Thursday, August 25, 2016

Courting Miss Nora - April 7, 1918

W.T.'s brother John was inducted into the U.S. Army in Wilkesboro on March 30, 1918.  The first month, he was assigned to the 16 Company 4 Training Battalion 156th Depot Brigade and sent to Camp Jackson, South Carolina, for training.  Tom had been in Camp Jackson over 6 months (since September 2017). 

    April 7, 1918

Hello! Nora –
           I saw John Sunday and was with him nearly all day. I think he wrote you a letter. He is liking all right so far but what are you going to do now for a fellow while he is a way. Wish I was up there so I could come to see you ever Sunday.

 [April 7, 1918 – page 2]

I did hate to leave home but I had it to do tho’. I am sorry that I didn’t get to talk to you any while I was up.  I had a whole lots to tell you but maybe I can soon get off again soon to stay longer.  Will you stay at home all the summer.  I will send you a good picture when I get them. That one I sent you won’t not very good.

[April 7, 1918 - page 3]

It is raining hard down here today and I am not doing anything much.  Wish I was up there to your home. Say Nora we boys went fishing Saturday and you bet we sure did have one more good time.  We caught lots of fish too.  Wish you could bin long with us.  I and  John is going over town next Sat. if he get his uniform but we won’t go with any of the girls.  I will see that he don’t go with any of them.  They sure is some good looking girls over town but none like you.  Don’t you get married while John is in the army. Ha.  I am with very Best wishes your true friend.
Mech W. T. Snyder

Thursday, August 18, 2016

Courting Miss Nora - March 15, 1918

W.T. is still at Fort Jackson, S.C.  I just love his first sight of an ostrich at the Columbia Zoo (page 3).

On page 5, he heard the other boys, such as his brother John Snyder, won't be drafted until the autumn.  But John was inducted into the U.S. Army in Wilkesboro on March 30, 1918.

The W. A. Bumgarner family (page 6) were Nora's uncle and aunt, Mr. and Mrs. William A. Bumgarner, who had 2 sons and 2 daughters.  Mrs. Bumgarner was Mary Alice McNeil, Nora's father's sister, called "Aunt Alice".

                  March 15, 1918
Hello! Miss Nora -
     Will take greatest pleasure in answer to your letter.  Was more than glad to hear from you again. Say Nora, I wonder, didn’t you get that large picture I sent you.  If you didn’t, I sure will send you another one, but hope you got it.  They wasn't very good tho'.  Now you send me one of yours.  Say, Miss Nora, I am coming up next week and I will

[March 15, 1918 - page 2]

bring my Kodak box and we will have some pictures made and I can get one of yours that way. Ha. The reason I didn’t get off last week.  They was two of our boys all ready and our Captain won’t [wouldn't] let but one or two out at a time.  I think I can get off next week. Hope so any way.  It [has] been real hot weather down here but guess it [is] not so very hot up there yet. The woods and grass are green.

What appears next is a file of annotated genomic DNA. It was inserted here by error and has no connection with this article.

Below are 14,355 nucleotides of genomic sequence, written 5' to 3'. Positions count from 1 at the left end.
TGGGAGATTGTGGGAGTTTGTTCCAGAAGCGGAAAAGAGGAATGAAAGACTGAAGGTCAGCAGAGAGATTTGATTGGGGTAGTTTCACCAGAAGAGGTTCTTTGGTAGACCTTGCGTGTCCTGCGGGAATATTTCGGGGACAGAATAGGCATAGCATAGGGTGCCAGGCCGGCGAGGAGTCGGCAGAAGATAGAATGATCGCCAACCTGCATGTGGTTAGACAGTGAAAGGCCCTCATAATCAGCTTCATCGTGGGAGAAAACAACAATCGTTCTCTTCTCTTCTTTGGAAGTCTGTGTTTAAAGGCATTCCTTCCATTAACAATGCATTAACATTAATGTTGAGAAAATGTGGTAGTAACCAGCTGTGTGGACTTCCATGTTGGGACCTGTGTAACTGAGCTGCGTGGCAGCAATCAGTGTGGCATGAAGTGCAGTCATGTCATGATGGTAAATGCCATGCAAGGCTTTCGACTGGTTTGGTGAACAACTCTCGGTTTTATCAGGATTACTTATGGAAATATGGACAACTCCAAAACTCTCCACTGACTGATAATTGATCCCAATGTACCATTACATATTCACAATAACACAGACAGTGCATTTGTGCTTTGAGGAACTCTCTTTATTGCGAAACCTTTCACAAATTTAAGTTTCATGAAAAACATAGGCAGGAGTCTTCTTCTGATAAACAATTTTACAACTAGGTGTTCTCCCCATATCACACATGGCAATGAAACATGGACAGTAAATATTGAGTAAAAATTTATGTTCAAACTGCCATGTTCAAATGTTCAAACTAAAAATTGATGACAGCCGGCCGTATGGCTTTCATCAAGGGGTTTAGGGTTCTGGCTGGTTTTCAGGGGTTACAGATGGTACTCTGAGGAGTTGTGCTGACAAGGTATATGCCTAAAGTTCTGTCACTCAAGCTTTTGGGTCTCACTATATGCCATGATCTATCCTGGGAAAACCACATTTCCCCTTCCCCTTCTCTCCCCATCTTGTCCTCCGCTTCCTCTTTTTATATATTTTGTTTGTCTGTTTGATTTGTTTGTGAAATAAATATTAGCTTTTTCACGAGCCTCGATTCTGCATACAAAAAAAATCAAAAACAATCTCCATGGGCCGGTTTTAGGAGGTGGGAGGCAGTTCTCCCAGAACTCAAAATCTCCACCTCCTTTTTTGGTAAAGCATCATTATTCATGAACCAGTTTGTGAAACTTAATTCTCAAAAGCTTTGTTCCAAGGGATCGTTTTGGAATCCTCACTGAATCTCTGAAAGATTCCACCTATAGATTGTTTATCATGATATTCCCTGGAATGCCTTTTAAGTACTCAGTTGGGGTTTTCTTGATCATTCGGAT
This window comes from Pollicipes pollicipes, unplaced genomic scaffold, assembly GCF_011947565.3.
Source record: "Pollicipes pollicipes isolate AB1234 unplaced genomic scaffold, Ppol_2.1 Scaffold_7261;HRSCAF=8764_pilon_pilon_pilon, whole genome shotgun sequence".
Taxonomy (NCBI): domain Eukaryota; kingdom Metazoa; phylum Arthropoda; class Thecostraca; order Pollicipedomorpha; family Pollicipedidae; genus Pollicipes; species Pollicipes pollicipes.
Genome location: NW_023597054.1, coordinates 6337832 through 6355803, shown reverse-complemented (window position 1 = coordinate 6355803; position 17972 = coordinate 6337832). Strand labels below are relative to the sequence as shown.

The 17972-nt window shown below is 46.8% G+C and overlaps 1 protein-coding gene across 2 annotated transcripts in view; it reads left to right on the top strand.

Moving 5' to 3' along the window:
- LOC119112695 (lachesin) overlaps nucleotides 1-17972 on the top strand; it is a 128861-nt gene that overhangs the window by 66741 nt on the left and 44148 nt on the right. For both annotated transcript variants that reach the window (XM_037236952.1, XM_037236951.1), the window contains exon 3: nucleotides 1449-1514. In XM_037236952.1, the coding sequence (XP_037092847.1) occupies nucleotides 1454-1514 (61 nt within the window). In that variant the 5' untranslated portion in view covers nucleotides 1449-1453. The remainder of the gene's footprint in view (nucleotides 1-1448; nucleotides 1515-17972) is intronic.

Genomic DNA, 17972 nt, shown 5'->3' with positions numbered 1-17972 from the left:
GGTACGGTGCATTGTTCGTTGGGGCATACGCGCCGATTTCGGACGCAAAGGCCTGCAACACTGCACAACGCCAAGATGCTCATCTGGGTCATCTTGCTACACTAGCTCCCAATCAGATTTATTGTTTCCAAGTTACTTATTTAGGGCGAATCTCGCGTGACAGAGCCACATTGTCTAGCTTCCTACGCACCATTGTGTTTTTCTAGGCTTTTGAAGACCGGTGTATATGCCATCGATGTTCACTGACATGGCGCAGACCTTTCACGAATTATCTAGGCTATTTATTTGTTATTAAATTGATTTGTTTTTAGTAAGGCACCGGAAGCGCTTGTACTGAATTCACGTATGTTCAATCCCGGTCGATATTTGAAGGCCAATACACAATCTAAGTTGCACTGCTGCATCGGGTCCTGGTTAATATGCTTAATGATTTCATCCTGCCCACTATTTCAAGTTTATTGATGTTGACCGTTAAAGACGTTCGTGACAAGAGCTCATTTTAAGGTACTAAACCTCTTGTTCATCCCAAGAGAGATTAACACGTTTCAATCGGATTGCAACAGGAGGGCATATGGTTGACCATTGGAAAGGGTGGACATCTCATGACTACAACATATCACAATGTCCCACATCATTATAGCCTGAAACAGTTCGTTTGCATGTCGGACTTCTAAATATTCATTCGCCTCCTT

[March 15, 1918 - page 3]

It looks like real summer time down here.  The girls out in their white dresses.  Wish you could see be down here and see the boys drill some time.  It [is a] sight in the world how many boys they are here just the same size and all the time ready for form and believe me we have fun too.  I and my church went to Columbia Park last Sat. Eve. and believe me we sure did have some more fun. We taken some pictures.  I will send you one when they get back if they are good.  I wish you could see that Park.  Believe me they sure is something in there to see. Large Deer and camel.  arich to [Ostrich too]. ‘Bout the size of a mule with feathers on them and wings too.  I never saw such things in all [the] days of my life.  Their neck are ‘bout long as you are - 5' long or 5½.

[March 15, 1918 - page 4]

to the prettiest place I ever saw.  When the war is over we will go through, Nora, and take a good look as we go long.  And the long river is nice too.  They have got steam boats on it and the longest bridge I ever saw.  The soldiers down here sure do see lots of fun over town with the girls.  The whole town is lit up at night with gas and believe me it sure does look good at night.  I am glad the

 [March 15, 1918 - page 5]

boys up home do not have to go away to camp until next fall.  Guess John is some glad of that.  I am for him anyway.  I wish the war would come to a close so all of us boys could go back home. I want to see home so bad I can’t hardly wait until next week comes.  Are you going to look down the  road this time.  Guess you won’t for I didn’t come the other time.